Silent Valley Trails

Enjoy the tranquillity of Silent Valley Mountain Park in the heart of the Mourne Mountains. Follow a trail to submerge in the beauty of the park. Find out about the industrial heritage which gave rise to the magnificent dams and shaped the surrounding landscape.

8/11/2023- Update on Temporary Closure of Trails
We have now been able to reopen the trail down to the boardwalk so all trails on the east side of the river are now open again. We are working to carry out repairs to the trails on the set side of the river, and will provide an update in due course. Again we appeal to visitors to adhere to the signage and barriers for their safety, and we apologies for any inconvenience this may cause




How To get There


  • Point of interest
  • Podcast Point
  • Carpark
  • Toilets
  • Picnic Area
  • Playpark
  • Cafe
  • Mountain Access
  • Road
  • Access Route
  • Unmarked Trail
  • Stile

Trails have been graded according to difficulty:

Easy to complete, do not require special foot wear and accessible for all.
Mainly on paths, some of which are gravel and include steep steps.
Includes rough terrain and steeper gradients.


NI Water would like to ackowledge its partners in this project.

  • Northern Ireland Environment Agency
  • An Agency within the Department of the Environment
  • Mourne Mountains Landscape Partnership
  • Northern Ireland Tourist Board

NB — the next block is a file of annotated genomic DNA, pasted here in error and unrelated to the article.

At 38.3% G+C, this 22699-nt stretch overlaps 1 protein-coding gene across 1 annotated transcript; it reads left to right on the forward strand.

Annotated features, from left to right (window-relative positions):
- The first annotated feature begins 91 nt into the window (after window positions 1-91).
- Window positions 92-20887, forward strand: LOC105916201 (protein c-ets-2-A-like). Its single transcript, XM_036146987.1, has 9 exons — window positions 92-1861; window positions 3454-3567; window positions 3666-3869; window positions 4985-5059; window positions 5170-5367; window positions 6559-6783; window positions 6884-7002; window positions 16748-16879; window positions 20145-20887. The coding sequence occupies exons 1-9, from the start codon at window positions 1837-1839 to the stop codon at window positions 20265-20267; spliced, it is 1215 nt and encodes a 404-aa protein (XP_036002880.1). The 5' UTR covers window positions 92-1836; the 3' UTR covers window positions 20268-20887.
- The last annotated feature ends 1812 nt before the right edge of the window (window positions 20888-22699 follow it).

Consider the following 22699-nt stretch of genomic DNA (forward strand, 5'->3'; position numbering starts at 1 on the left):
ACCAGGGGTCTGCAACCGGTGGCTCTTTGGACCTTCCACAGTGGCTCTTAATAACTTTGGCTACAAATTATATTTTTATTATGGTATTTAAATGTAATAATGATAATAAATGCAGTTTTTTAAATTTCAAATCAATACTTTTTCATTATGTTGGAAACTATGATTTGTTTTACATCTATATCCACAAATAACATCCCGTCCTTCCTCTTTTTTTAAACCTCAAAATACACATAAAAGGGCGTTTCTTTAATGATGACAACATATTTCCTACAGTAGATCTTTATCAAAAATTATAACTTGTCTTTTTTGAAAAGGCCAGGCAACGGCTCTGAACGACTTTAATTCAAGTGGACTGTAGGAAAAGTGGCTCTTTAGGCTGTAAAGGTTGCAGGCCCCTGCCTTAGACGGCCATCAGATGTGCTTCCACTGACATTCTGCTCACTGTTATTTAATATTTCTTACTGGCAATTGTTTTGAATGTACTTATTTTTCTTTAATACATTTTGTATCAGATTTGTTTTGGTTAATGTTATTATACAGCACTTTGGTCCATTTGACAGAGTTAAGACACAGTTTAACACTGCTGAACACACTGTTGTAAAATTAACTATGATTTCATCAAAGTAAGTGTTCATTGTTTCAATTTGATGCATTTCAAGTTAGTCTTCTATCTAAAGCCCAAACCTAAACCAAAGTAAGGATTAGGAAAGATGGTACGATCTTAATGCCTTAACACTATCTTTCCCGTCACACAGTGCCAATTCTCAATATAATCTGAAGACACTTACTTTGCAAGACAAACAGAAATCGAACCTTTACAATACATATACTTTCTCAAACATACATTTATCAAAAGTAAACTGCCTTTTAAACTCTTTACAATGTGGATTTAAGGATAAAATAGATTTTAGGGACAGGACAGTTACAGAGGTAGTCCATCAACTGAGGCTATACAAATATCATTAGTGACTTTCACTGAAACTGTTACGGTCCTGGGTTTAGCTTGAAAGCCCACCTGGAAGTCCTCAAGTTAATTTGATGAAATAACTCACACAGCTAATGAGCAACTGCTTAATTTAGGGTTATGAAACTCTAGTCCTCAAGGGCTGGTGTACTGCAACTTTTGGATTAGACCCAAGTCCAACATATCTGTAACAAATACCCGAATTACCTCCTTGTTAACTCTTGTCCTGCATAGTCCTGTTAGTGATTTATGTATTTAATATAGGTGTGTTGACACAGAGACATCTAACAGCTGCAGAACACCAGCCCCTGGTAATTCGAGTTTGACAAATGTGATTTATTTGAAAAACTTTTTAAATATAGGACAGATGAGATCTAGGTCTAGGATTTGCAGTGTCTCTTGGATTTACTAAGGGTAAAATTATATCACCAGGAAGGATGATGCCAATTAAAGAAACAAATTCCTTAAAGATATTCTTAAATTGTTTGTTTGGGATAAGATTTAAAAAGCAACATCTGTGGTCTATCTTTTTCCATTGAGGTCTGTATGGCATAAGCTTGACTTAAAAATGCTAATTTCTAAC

• Leader
  • National Lottery
  • Soar
  • Rural Development Programme
  • European Agricultural Fund for Rural Development
  • Agriculture and Rural Development

Silent Valley Mountain Park, Head Road, Kilkeel, Newry, BT34 4HU

How to Get There
Vehicle access is possible only through the main gates located on Head Road. A charge is payable at the entrance, currently £5.00 per car. Drivers are required to obey the one-way traffic system which leads to a single large car-park at the south end of the reservoir grounds.

Admission Charges
Car £5.00
Coach £35
Minibus £13
Motor Cycle £2.50
Adults/Cyclists £1.60  
Annual Pass £20

Annual Pass
If you visit Silent Valley on a regular basis you may benefit from a Silent Valley Annual Pass. The current price is £20 for a car pass and £50 for a minibus pass (up to 16 passengers) which will allow entry during normal opening hours for one year.


Nature Trail

Distance: 1.8km (1.1 mile)

Route Description: Follow the Kilkeel River and former railway line used to transport men and machinery between the Silent Valley and Annalong. View the wildlife, such as dragonflies and damselflies and enjoy the lowland heathland under the boarded walkway.

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Difficulty level one

Ben Crom Dam Walk

Distance: 10km (6 miles) - return

Route description: This linear route follows the tarmac road from Silent Valley to Ben Crom Reservoir and passes the exit of the Binian Tunnel (9), which was built (1949 – 1958) to carry water from the Annalong River to Silent Valley. Teams worked from either end of the tunnel and when they met in the middle, they were only 5cm apart!